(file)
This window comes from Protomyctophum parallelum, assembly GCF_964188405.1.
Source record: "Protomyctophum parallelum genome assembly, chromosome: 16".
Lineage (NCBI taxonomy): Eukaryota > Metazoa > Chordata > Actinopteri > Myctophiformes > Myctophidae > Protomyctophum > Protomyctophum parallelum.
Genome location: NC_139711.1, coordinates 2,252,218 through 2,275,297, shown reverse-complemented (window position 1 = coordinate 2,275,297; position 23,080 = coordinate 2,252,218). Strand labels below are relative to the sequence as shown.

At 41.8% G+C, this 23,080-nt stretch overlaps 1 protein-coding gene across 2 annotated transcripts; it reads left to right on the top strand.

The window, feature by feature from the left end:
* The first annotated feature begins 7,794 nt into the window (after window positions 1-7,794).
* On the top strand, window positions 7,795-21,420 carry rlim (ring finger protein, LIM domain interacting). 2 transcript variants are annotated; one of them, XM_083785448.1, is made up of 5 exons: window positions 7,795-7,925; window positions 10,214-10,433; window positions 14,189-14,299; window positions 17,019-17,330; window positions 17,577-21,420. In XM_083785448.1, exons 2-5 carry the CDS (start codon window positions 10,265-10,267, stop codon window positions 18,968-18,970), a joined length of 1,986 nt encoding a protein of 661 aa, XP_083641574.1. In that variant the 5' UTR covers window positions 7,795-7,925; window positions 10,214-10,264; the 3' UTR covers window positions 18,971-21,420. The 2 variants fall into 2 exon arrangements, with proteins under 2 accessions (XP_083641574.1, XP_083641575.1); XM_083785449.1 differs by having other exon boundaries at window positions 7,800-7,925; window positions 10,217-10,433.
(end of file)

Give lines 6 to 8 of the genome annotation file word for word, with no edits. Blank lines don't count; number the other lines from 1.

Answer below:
The window, feature by feature from the left end:
* The first annotated feature begins 7,794 nt into the window (after window positions 1-7,794).
* On the top strand, window positions 7,795-21,420 carry rlim (ring finger protein, LIM domain interacting). 2 transcript variants are annotated; one of them, XM_083785448.1, is made up of 5 exons: window positions 7,795-7,925; window positions 10,214-10,433; window positions 14,189-14,299; window positions 17,019-17,330; window positions 17,577-21,420. In XM_083785448.1, exons 2-5 carry the CDS (start codon window positions 10,265-10,267, stop codon window positions 18,968-18,970), a joined length of 1,986 nt encoding a protein of 661 aa, XP_083641574.1. In that variant the 5' UTR covers window positions 7,795-7,925; window positions 10,214-10,264; the 3' UTR covers window positions 18,971-21,420. The 2 variants fall into 2 exon arrangements, with proteins under 2 accessions (XP_083641574.1, XP_083641575.1); XM_083785449.1 differs by having other exon boundaries at window positions 7,800-7,925; window positions 10,217-10,433.